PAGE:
Crassus was by far the most insignificant of the triumvirs, he possessed a great deal of wealth but he had no military reputation or political auctoritas. His clientage consisted mainly of the equestrian class, a very insecure form of clientage, particularly when generals like Pompey could open up new territories for them to exploit, e.g. Asia Minor. Therefore Crassus was continually on his guard to do what he could for them. In the late 60s and early 50s the Equestrians were fighting to get their bid to collect taxes in Asia Minor reduced by a third, after they had found that they had overestimated it significantly. Therefore, Crassus saw the opportunity of joining the triumvirate as a way of securing this. Nevertheless once he had secured these goals, for him the triumviral arrangement had come to an end and he resumed his attempts to discredit Pompey. He was perhaps the ‘sinister and more senior hand behind’ Clodius’ attempts to intimidate Pompey by physical force. This would appear to be the case because Crassus had bribed the jury that tried Clodius in the Vestal Virgins case. Crassus had little real ability of succeeding against Pompey and Caesar and despite winning a chance to prove his military worth with the granting of a pro-consulship for him in Syria, at Lucca in 56BC he was no match for the Parthians. His death combined with the death of Julia a year earlier helped to unstick the glue that held Pompey and Caesar together and after 53BC the situation became more frought.

Therefore the outbreak of civil war can not be entirely put down to the formation of the triumvirate in 59BC and the aims of its members that it represented. Other events forced the hands of the two leading triumvirs. The triumvirate faced much opposition throughout its existence, particularly from Cicero and Clodius. However, it was the intransigence of the optimates that posed the real threat. Their continuos opposition to Caesar’s consulship of 59BC forced him to take extreme measures to protect himself. They resisted Pompey and Caesar because they were ‘too stubborn to admit a master, even on their own terms’ i.e. they did not want to risk having their own libertas reduced. They therefore decided that the best course of action was to use Pompey to destroy Caesar and then to withdraw their support from him. This was the motive behind the passing of the senatus consultum ultimatum of 49BC which finally forced Caesar’s hand. They defended their actions by claiming that they were trying to save the republic, however, they did not act out of any altruistic concern, they were ‘mostly bigots who looked no further than restoring the republic for the pursuance of their ancestral ambitions and dividing between them the spoils’ of war.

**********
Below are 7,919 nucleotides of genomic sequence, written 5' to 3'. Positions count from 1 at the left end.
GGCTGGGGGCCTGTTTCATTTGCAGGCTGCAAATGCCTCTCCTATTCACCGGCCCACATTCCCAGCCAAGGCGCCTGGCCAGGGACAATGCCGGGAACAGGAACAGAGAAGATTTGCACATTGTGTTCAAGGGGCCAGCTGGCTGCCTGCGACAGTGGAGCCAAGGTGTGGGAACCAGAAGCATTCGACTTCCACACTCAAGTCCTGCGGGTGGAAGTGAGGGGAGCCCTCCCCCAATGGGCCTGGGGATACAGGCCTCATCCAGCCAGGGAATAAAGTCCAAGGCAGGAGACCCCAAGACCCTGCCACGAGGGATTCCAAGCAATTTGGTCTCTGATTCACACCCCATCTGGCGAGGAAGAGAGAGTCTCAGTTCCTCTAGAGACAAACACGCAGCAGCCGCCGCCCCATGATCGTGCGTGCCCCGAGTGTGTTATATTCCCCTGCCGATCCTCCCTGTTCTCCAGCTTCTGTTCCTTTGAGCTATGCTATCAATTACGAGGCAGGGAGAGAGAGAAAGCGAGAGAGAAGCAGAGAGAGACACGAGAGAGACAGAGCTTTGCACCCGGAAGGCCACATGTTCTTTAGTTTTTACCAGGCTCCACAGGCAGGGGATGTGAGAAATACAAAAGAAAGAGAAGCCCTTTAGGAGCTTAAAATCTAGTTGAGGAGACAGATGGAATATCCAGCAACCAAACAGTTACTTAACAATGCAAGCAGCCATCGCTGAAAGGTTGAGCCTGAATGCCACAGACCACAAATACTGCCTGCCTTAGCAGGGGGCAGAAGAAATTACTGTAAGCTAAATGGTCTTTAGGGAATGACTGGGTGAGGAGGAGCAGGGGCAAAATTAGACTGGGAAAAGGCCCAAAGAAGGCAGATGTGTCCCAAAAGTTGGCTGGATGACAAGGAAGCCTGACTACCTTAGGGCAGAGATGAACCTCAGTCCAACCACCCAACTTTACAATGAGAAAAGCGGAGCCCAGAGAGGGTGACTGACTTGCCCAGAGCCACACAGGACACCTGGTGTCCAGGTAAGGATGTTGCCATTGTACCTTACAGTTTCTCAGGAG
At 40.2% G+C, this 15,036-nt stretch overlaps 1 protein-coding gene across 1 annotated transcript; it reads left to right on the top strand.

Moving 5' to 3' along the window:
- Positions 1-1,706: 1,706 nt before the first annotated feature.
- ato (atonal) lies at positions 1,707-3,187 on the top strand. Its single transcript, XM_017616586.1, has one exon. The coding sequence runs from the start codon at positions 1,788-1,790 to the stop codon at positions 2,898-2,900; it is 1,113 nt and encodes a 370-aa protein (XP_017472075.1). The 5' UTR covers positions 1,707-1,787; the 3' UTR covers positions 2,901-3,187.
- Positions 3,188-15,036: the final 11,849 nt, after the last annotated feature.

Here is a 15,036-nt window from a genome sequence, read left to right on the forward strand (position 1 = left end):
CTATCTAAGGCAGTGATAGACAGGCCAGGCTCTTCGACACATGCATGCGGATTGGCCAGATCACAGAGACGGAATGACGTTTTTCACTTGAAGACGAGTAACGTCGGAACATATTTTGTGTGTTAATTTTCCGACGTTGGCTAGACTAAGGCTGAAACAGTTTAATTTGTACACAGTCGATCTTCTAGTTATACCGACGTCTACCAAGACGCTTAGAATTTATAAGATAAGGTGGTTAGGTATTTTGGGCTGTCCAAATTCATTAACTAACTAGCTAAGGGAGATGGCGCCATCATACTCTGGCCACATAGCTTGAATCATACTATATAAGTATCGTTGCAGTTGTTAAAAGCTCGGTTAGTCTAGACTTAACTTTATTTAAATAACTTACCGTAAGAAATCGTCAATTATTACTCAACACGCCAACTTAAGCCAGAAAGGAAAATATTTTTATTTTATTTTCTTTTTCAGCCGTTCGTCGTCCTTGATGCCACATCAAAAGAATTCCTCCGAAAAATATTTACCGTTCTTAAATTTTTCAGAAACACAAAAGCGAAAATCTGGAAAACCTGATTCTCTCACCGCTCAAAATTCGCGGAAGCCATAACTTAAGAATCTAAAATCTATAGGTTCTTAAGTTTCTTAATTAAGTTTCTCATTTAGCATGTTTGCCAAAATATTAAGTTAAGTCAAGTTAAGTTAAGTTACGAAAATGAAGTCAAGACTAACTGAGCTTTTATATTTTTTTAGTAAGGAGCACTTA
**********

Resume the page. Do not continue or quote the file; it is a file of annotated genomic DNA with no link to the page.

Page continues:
Therefore it was largely the influence of the optimates that lead to the outbreak of civil war in 49BC, nevertheless, the war probably would have broken out anyway at some time, as both leading triumvirs were powerful and ambition. The fact that Pompey was continuously trying to dominate Caesar and the instability of Caesar’s own position meant that the situation was bound to degenerate into some kind of civil war. It was therefore a combination of the formation of the triumvirate and the overwhelming opposition that they faced, that lead to the events of 49BC. They were both, ultimately using each other to secure for themselves primacy within the populares faction and thus it was as inevitable any historical event can be, that they would eventually come to blows over the issue.

Suzanne Francis